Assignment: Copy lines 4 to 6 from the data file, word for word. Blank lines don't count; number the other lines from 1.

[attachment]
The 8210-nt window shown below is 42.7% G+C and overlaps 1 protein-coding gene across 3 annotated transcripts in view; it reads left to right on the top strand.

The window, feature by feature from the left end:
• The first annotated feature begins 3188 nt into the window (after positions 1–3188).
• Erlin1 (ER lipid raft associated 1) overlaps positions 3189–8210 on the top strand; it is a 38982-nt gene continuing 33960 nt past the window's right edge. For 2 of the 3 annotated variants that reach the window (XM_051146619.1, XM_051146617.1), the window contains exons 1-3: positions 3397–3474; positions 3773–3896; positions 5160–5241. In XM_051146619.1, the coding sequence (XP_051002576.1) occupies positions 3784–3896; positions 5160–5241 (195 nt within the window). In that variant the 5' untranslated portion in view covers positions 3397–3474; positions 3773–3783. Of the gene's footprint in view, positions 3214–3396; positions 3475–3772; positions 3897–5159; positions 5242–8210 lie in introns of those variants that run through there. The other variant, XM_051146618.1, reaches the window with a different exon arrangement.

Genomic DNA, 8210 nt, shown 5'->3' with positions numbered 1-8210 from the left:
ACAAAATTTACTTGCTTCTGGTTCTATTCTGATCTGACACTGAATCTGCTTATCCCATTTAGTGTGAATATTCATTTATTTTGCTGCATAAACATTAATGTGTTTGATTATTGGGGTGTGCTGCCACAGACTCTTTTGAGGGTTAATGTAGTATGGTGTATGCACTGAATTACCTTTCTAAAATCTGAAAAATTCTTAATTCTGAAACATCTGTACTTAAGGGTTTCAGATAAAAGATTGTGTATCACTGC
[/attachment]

• Erlin1 (ER lipid raft associated 1) overlaps positions 3189–8210 on the top strand; it is a 38982-nt gene continuing 33960 nt past the window's right edge. For 2 of the 3 annotated variants that reach the window (XM_051146619.1, XM_051146617.1), the window contains exons 1-3: positions 3397–3474; positions 3773–3896; positions 5160–5241. In XM_051146619.1, the coding sequence (XP_051002576.1) occupies positions 3784–3896; positions 5160–5241 (195 nt within the window). In that variant the 5' untranslated portion in view covers positions 3397–3474; positions 3773–3783. Of the gene's footprint in view, positions 3214–3396; positions 3475–3772; positions 3897–5159; positions 5242–8210 lie in introns of those variants that run through there. The other variant, XM_051146618.1, reaches the window with a different exon arrangement.

Genomic DNA, 8210 nt, shown 5'->3' with positions numbered 1-8210 from the left:
ACAAAATTTACTTGCTTCTGGTTCTATTCTGATCTGACACTGAATCTGCTTATCCCATTTAGTGTGAATATTCATTTATTTTGCTGCATAAACATTAATGTGTTTGATTATTGGGGTGTGCTGCCACAGACTCTTTTGAGGGTTAATGTAGTATGGTGTATGCACTGAATTACCTTTCTAAAATCTGAAAAATTCTTAATTCTGAAACATCTGTACTTAAGGGTTTCAGATAAAAGATTGTGTATCACTGC